Deriving in part from Whitman's collage technique in his long poem Song of Myself, McGrath's narrative sense of immediacy with historic events coupled with the struggle for self-knowledge diverges from Whitman's mystically Democratic personal and collective representation. No comparison of the two poets is intended. Song of Myself is a lasting work of American and world literature, and so is Letter to an Imaginary Friend. Generally speaking, neither are Whitman and McGrath politically or philosophically opposed to each other, but the problems of working-class exploitation and alienation not to mention the problems of imperialism and empire were not solved by the system Whitman partially placed his hopes in. Living in a time when the Democratically-utopian ideas of Jefferson, Owen, Kropotkin, and Marx were fresh and prevalent among the working people exposed to them, there is reason to accept Whitman's hope––though the decimation of the Native American tribes, the entrenched anti-abolitionist mentality, and Western expansion threw into question any notion of a progressive sense of hope in a system driven by landed wealth and developing markets. McGrath's sensibility is a political as well as a cultural expansion distinct in style and temperament from Whitman's sensibility. Concurrent with the revolution of Modernism, Cubism, and Simultanism that took place in the arts during the early part of the twentieth century was the organization of the Industrial Workers of the World (the Wobblies, IWW, or Wobs), the most radical working-class organization to emerge in the U.S. The IWW believed in a union of all the workers of the world within a system that erased exploitation, which they attempted to achieve-militantly when necessary. William D. Haywood, America's legendary revolutionist, was the chairman of the first conference of the IWW. "Fellow workers," he said, "the aims and objects of this organization shall be to put the working class in possession of the economic power, the means of life, in control of the machinery of production and distribution without regard to capitalist masters" (Adamic p.157).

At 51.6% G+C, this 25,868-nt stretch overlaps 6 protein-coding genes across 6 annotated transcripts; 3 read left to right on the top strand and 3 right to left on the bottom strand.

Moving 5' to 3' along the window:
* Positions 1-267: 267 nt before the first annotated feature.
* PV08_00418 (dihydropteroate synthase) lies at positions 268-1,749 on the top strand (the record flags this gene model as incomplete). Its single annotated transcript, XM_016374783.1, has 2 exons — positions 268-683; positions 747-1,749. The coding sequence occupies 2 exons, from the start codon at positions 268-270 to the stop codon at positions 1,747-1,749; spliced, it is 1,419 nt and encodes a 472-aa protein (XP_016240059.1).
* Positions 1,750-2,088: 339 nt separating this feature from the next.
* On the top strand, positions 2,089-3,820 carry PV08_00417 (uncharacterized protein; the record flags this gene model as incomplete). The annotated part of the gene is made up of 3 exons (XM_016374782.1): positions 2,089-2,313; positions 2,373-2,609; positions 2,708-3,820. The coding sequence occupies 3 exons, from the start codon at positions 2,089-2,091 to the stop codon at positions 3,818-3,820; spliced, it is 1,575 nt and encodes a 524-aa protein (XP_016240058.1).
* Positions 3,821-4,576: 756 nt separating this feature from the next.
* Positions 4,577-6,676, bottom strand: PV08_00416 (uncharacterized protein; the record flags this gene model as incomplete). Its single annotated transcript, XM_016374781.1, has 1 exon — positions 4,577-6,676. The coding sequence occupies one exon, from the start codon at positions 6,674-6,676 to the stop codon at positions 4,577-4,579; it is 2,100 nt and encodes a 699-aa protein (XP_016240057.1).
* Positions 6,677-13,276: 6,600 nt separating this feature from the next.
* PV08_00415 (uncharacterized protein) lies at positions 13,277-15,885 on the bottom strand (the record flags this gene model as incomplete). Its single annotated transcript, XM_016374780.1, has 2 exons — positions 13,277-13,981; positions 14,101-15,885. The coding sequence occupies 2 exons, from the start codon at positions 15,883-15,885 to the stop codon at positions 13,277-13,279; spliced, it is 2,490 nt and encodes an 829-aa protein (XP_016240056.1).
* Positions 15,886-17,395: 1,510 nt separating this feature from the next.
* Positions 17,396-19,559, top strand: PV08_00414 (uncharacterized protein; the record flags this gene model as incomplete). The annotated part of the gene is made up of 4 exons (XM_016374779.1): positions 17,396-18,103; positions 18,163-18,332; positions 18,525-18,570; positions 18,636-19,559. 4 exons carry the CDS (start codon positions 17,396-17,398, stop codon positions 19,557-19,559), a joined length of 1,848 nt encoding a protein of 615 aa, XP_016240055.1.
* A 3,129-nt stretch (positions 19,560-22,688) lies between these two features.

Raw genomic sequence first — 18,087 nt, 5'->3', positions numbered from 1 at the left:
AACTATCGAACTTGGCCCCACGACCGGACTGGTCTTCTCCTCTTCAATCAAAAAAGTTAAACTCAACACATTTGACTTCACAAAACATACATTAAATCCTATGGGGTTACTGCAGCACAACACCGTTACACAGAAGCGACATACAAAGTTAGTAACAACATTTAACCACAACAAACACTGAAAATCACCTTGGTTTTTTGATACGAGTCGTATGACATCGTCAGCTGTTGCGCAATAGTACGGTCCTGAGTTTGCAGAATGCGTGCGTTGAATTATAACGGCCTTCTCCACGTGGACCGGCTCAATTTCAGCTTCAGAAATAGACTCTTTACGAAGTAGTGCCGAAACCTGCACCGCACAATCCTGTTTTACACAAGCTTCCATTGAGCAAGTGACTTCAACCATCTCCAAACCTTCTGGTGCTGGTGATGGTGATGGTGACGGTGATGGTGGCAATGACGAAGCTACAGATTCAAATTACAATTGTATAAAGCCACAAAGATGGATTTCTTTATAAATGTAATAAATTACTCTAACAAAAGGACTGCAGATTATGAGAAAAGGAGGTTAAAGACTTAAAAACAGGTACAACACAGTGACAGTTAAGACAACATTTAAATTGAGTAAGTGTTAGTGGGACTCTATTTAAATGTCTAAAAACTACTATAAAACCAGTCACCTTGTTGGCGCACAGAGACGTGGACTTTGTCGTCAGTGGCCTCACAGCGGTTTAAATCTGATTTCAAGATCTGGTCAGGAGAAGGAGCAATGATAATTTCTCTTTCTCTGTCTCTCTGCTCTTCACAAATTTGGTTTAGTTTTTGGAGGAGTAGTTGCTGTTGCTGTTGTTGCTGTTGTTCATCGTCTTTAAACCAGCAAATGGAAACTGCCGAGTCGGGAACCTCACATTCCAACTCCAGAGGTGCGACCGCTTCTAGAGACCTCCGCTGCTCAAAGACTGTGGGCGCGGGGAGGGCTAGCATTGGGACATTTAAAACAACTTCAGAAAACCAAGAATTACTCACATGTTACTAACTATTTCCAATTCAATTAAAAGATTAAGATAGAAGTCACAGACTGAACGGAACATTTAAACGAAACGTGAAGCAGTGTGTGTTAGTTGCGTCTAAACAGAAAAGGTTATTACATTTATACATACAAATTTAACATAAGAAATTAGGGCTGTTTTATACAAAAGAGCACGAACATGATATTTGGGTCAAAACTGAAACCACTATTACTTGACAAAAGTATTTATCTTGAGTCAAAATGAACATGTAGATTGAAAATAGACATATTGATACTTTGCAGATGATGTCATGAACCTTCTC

When McGrath was a boy working on his father's farm he met Cal whom, judging by the decency of his character as portrayed in part one of Letter—it was crucial though incidental that he was a member of the IWW.  McGrath was watched-over by Cal as older men or other pre-adult males will recognize a boy with care as though by a rare, but customary, masculine code. It is a code of personality-emulation stressing ethical views. In the world of working-class Humanist consciousness these views, guided by an extreme emphasis on egalitarianism, involve everything from loyal treatment of self-sacrificing family members to an understanding of demanding labor, consideration toward women, tolerance to children and elders; cautious goodwill to strangers; direct regard to what is serious and what is comic, and why. These are the down-to-earth and robust men, any child is lucky to encounter their teaching. Inherent in such an encounter is a strong component for the origins of the confidence to create personal skill, as well as to individually integrate and continue the same custom of an initiatory practice to serve others. What is learned goes beyond immediate knowledge, extending communal intimacy through the course of time. Also, within the context of knowledge it defines itself through the act of transmission as a possession that is inherently a gift: